The collision of two black holes—an event detected for the first time ever by the LIGO—is seen in this still from a computer simulation. Source;Image Credit: SXS, Caltech
By Bijay Puri
Last month, Scientists from LIGO (Light Interferometers Gravitational Observatory) and NSF (National Science Foundation) announced that they have succeeded in detecting gravitational waves from the violent merging of two black holes in deep space. Gravitational waves are distortions or ‘ripples’ in the fabric of space-time caused by some of the most violent and energetic processes in the Universe.
Through this discovery, it is largely expected in the scientific community that we will be able to know about the early stages of universe, what happened during the big bang. Scientists are confident that the detection of gravitational wave is going to open door for many fundamentals principles which will have significant applications for human life.
Albert Einstein predicted the existence of gravitational waves in 1916 in his general theory of relativity. Einstein’s mathematics showed that massive accelerating objects (such as neutron stars or black holes orbiting each other) would disrupt space-time in such a way that ‘waves’ of distorted space would radiate from the source. These ripples would travel at the speed of light through the Universe, carrying with them information about their cataclysmic origins, as well as invaluable clues to the nature of gravity itself.
Einstein’s official 1921 portrait after receiving the Nobel Prize in Physics
History of Gravity and Gravitational Waves
In 17th century, Isaac Newton developed a universal law of gravity. He calculated that the attraction between two bodies was equal to the product of their masses divided by the square of the distance between them. It explains, motions of the planets around the sun, tides on earth and even predicted the motion and position of Neptune before its telescopic observation. Newton described gravity mathematically, but he didn’t understand the fundamental nature of this force.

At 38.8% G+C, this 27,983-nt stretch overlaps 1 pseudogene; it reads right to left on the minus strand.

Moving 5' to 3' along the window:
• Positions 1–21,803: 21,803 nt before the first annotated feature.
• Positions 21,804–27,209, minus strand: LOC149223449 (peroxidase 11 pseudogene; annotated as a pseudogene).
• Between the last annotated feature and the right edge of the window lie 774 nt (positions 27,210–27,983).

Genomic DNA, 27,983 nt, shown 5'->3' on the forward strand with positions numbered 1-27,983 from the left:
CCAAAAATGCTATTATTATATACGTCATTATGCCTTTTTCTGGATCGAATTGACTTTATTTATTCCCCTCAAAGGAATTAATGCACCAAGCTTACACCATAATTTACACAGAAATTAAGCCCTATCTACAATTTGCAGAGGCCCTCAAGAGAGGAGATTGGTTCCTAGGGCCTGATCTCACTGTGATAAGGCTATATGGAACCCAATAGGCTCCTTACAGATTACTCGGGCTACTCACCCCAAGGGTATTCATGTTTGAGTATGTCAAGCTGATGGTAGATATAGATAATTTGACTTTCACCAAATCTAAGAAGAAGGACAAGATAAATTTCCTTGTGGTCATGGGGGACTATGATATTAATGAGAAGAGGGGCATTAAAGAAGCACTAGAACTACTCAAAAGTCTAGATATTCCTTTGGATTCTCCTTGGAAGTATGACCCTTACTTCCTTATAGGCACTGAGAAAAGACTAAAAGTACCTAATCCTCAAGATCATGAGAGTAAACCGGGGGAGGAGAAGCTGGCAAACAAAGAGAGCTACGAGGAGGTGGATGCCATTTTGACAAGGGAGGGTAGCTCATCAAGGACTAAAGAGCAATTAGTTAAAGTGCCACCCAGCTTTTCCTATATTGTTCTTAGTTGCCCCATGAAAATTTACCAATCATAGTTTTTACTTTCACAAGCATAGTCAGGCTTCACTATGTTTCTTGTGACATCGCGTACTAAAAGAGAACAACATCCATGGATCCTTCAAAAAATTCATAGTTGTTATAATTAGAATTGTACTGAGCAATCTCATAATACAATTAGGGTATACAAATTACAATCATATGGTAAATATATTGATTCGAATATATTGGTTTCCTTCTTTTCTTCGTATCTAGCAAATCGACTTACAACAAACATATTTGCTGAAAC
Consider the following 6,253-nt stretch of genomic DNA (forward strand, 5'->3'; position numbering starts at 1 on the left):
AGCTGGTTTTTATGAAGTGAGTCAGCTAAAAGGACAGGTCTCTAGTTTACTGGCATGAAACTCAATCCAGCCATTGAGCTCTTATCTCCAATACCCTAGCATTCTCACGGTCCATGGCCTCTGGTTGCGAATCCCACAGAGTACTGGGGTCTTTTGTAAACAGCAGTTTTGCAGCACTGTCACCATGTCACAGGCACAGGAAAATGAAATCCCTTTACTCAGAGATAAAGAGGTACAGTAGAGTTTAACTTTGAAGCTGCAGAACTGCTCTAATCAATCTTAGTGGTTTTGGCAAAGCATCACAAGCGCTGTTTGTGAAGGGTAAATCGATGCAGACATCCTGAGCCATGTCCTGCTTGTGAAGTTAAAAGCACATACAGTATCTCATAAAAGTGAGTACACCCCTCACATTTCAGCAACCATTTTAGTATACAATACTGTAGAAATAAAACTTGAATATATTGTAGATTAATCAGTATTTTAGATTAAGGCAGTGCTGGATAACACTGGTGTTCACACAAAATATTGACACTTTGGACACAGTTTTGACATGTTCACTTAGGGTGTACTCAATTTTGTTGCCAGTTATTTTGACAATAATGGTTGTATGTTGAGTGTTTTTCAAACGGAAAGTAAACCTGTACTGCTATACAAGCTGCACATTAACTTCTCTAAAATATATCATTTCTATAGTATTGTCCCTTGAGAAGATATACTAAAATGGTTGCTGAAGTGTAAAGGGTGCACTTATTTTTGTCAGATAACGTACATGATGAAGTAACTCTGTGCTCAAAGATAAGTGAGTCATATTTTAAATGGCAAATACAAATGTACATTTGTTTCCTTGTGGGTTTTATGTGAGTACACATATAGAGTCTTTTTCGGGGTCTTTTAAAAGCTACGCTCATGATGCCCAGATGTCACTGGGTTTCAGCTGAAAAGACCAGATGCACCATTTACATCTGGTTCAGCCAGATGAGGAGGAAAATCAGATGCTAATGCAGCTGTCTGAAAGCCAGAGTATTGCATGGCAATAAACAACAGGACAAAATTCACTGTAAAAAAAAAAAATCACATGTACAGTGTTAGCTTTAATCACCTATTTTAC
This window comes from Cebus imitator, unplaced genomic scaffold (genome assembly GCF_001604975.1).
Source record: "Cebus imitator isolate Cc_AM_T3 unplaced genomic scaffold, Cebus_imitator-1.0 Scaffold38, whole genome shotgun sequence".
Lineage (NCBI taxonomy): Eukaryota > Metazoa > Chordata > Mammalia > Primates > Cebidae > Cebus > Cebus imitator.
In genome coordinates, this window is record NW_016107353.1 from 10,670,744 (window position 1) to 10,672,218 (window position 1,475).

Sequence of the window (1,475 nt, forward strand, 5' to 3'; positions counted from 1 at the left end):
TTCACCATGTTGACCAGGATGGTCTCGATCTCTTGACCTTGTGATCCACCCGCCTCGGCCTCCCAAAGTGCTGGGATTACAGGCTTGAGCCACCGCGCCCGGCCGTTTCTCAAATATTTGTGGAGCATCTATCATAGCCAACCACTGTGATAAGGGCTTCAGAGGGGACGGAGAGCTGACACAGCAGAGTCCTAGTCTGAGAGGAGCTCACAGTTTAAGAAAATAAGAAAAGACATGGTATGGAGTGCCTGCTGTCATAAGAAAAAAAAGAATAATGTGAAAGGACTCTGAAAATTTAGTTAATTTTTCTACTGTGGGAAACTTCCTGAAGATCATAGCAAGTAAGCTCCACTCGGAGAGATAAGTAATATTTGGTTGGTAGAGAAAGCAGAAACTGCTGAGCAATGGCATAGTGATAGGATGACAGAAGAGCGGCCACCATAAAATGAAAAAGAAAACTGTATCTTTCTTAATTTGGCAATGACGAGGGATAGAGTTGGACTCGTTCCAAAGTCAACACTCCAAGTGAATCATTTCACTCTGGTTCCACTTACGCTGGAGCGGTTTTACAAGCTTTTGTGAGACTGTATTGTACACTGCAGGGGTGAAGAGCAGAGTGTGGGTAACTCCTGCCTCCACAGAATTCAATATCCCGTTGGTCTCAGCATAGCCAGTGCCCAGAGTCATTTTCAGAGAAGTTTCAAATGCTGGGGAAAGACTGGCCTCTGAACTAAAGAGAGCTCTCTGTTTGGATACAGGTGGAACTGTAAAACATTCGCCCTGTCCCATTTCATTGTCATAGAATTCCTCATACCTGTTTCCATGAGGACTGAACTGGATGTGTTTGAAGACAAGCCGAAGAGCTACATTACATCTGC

In 1915, Albert Einstein came up with an explanation, The General Theory of Relativity. First he introduces the principle of equivalence (gravity and acceleration are the same thing). Then, he describes gravity geometrically, as a curvature created by matter in the fabric of space-time, where mass tells space how to curve and curved space tells matter how to move. Greater the mass of matter greater the curvature in spacetime. Objects in motion will move through space and time on the path of least resistance. A planet will orbit a star not because it is connected to the star by some kind of invisible wire, but because the space is curved around the star and the planet is moving in straight line in curved space-time.
After the final formulation of the field equations of general relativity, Einstein predicted the existence of gravitational waves. He found that the linearized weak-field equations had wave solutions: transverse waves of spatial strain that travel at the speed of light, generated by time variations of the mass quadrupole moment of the source. Einstein understood that gravitational-wave amplitudes would be remarkably small; moreover, until the Chapel Hill
Conference in 1957, there was significant debate about the physical reality of gravitational waves.
In 1974, the discovery of the binary pulsar system PSR B191316 by Hulse and Taylor and subsequent observations of its energy loss by Taylor and Weisberg demonstrated the existence of gravitational waves. Experiments to detect gravitational waves began with Weber and his resonant mass detectors in the 1960s, followed by an international network of cryogenic resonant detectors. Interferometric detectors were first suggested in the early 1960s and the 1970s. A study of the noise and performance of such detectors, and further concepts to improve them, led to proposals for long-baseline broadband laser interferometers with the potential for significantly increased sensitivity. Afterward the search of gravitational waves started in many countries.
Timeline: Gravitational Wave Detectors